Don’t look now, but the San Diego Chargers have won four games in a row. They enter the AFC Playoffs as the six-seed, and they need to travel to Cincinnati — where there might be snow — and Cincinnati is no slouch (their defense is excellent, for one thing). For the Chargers to win the AFC, they’d need to win three games on the road — at Cincinnati, then at Denver, and then a third game, which would be at either New England, Indianapolis, or Kansas City. Could it be done? It could, but it’s a tough sell. Or maybe it’s not.
Rivers gets a lot of shit — he can look like Chunk from The Goonies sometimes when he’s fired up, he has a ton of kids, and despite a couple of really excellent years in San Diego — they made the playoffs his first four years as a starter — they’ve never gone farther than losing the AFC Championship Game. People also think he can be brash, and the QBs most associated with him — Eli Manning and Ben Roethlisberger were in the same draft as him, and Drew Brees was ahead of him on the SD depth chart for a few years — have a combined five Super Bowl championships (i.e. half of the titles won since Rivers entered the league). He’s also thrown eight TDs and nine INTs in his playoff career, despite being a pretty consistent 30-TD, 4,000-yard guy on the regular season side. There’s also this whole thing with Jay Cutler:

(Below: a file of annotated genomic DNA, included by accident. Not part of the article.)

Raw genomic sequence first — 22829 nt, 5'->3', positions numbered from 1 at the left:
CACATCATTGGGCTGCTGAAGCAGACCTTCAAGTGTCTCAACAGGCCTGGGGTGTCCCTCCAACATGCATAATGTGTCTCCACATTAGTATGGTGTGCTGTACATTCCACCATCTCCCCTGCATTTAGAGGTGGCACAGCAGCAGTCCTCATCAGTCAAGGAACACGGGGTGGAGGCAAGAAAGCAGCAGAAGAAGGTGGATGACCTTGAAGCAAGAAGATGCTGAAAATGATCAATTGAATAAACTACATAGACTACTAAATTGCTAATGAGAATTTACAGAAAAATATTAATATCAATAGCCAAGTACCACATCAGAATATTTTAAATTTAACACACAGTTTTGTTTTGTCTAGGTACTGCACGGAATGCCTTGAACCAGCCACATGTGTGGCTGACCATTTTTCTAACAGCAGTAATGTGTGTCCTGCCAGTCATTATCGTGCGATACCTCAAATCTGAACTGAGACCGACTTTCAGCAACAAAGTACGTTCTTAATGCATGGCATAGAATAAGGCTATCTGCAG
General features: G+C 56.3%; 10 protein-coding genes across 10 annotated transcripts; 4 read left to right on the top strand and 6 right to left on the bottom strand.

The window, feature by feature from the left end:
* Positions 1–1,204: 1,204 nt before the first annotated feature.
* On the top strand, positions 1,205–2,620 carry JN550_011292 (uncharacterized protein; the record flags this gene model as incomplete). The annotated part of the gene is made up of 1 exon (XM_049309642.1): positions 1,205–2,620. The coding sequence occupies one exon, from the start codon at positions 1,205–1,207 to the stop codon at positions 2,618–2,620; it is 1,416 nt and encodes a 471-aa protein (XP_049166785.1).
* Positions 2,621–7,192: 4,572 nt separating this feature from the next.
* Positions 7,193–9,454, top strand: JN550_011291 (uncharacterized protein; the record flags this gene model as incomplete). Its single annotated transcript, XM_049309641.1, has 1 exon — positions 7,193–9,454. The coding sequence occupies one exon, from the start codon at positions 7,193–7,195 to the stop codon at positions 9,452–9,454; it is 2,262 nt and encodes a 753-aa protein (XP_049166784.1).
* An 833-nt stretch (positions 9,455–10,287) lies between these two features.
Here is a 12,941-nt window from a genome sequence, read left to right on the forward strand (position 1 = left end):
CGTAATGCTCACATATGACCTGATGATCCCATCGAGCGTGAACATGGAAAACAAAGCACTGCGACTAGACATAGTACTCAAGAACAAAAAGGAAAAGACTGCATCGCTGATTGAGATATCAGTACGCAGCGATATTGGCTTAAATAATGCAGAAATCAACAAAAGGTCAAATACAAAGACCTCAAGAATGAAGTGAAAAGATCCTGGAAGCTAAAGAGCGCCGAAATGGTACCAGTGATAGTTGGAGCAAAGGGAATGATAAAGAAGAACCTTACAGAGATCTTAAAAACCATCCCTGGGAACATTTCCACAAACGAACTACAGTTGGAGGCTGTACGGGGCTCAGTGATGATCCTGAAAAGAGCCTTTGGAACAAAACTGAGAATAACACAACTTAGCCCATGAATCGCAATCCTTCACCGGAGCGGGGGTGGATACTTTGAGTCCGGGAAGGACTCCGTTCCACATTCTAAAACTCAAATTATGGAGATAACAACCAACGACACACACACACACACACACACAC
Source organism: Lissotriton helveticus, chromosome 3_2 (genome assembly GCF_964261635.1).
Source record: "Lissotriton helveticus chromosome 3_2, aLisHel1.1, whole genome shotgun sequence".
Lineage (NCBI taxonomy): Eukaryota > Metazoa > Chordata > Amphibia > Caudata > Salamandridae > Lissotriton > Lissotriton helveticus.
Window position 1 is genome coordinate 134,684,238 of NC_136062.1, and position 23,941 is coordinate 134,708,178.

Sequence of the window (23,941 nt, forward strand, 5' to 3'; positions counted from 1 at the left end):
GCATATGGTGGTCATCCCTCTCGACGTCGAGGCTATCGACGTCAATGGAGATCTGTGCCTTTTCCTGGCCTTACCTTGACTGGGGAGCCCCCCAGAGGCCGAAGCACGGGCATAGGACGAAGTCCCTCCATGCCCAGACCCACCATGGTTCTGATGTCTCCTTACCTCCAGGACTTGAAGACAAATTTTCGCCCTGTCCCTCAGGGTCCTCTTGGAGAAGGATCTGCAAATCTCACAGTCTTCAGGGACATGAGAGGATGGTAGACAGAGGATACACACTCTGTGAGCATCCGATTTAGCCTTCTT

But think about this for a second. If they get past Cincinnati — which is certainly possible, because people love the “Andy-Dalton-isn’t-the-answer” story in the NFL (also, the Bengals haven’t won a playoff game since January of 1991) — then they’d have to face Denver, in Denver. They already beat Denver this season – in Denver. It will be cold and we all know the story about Peyton Manning and cold weather. Oh, and Rivers’ teams eliminated Peyton’s teams twice from the playoffs when he was in Indy. Rivers is 5-3 against Manning overall (2-0 in the playoffs). You know Denver’s going to be tight after what happened last year in that Baltimore game, so … let’s say the Chargers could eek one out there. They’d probably head to New England, and New England is a team that’s historically given ’em trouble (their two most painful exits came at the hands of NE), but they’d be entering with a head of steam, and the Patriots of this latter part of their era always seem destined to lose in a spot like this. Could we suddenly see Rivers in a Super Bowl? It’s a stretch, and probably a big one at that, but the NFL playoffs are all about going in hot — and Rivers is doing that. Just keep an eye out.